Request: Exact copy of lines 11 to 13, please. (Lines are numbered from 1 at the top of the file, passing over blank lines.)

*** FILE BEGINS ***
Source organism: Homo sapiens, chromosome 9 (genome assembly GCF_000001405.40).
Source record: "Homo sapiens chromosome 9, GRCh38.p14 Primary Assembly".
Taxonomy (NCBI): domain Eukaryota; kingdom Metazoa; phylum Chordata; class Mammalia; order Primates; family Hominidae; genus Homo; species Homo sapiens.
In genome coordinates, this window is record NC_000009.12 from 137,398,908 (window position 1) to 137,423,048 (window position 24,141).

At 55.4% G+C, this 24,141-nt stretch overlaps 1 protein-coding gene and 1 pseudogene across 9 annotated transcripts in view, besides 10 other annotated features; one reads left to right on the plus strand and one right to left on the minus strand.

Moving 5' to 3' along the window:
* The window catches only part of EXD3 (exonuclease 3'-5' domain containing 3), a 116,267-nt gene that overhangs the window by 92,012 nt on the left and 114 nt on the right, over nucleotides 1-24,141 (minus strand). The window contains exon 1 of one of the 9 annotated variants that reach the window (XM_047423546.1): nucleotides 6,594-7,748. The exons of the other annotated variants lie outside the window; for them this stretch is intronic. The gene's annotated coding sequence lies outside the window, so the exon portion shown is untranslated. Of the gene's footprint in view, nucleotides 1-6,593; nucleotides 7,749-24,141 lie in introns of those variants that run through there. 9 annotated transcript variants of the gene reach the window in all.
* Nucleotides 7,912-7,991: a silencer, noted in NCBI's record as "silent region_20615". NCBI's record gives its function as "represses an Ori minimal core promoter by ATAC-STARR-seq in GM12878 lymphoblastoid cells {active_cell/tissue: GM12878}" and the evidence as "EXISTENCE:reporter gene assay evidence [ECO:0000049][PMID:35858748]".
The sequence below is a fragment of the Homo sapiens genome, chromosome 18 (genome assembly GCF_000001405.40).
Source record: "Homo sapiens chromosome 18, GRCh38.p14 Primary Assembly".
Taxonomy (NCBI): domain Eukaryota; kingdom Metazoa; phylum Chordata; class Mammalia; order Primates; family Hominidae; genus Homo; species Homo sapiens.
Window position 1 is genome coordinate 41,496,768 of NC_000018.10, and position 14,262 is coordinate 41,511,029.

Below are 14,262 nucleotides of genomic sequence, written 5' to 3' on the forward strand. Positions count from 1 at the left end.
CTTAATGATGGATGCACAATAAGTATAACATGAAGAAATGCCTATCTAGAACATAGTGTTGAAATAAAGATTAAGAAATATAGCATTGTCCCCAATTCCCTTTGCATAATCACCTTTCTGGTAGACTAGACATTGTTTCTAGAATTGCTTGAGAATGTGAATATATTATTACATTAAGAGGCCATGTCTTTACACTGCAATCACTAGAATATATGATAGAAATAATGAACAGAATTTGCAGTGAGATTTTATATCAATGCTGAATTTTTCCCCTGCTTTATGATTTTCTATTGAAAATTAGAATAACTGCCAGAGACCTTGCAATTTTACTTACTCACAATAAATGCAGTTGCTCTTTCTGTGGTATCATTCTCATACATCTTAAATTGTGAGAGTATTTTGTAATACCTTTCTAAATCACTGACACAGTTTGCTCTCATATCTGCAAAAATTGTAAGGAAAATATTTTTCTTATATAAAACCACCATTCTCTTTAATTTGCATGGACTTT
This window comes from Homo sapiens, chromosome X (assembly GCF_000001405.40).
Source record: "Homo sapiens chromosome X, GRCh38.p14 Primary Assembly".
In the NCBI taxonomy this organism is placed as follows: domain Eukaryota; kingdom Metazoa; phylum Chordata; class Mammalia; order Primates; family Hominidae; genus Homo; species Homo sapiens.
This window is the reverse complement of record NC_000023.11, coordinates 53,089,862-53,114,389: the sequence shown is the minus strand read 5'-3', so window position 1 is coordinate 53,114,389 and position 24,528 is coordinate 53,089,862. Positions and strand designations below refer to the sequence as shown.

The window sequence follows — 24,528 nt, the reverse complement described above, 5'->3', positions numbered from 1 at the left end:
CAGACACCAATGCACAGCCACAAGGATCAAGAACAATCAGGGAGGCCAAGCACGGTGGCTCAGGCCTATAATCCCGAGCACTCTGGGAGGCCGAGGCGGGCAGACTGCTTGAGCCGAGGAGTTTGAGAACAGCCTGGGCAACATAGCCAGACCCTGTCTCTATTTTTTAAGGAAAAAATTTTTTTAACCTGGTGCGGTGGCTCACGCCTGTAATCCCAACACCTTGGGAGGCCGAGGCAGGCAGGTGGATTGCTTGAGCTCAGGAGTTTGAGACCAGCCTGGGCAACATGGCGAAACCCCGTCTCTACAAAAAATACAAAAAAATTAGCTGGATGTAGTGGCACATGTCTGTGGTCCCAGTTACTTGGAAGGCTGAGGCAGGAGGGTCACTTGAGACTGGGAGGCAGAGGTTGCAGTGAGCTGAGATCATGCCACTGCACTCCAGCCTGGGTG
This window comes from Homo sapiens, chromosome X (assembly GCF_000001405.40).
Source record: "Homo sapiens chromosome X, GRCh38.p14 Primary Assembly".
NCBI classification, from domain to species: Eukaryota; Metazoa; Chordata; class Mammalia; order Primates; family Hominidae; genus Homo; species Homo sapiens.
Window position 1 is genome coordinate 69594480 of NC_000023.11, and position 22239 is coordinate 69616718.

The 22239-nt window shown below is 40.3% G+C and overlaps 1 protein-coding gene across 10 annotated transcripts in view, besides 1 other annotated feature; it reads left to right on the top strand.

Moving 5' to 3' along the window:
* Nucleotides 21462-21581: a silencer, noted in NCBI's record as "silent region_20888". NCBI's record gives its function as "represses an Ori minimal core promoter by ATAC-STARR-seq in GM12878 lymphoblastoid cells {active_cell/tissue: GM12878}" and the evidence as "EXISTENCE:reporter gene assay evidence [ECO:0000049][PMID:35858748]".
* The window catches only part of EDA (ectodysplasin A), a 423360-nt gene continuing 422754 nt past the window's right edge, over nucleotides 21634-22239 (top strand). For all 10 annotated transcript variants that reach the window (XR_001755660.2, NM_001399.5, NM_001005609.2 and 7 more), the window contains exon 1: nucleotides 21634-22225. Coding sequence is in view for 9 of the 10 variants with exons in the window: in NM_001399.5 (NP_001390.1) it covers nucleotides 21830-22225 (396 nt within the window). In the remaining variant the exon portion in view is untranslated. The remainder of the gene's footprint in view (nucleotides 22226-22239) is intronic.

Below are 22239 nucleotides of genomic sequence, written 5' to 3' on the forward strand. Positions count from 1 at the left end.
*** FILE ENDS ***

Taxonomy (NCBI): domain Eukaryota; kingdom Metazoa; phylum Chordata; class Mammalia; order Primates; family Hominidae; genus Homo; species Homo sapiens.
Window position 1 is genome coordinate 41,496,768 of NC_000018.10, and position 14,262 is coordinate 41,511,029.

Below are 14,262 nucleotides of genomic sequence, written 5' to 3' on the forward strand. Positions count from 1 at the left end.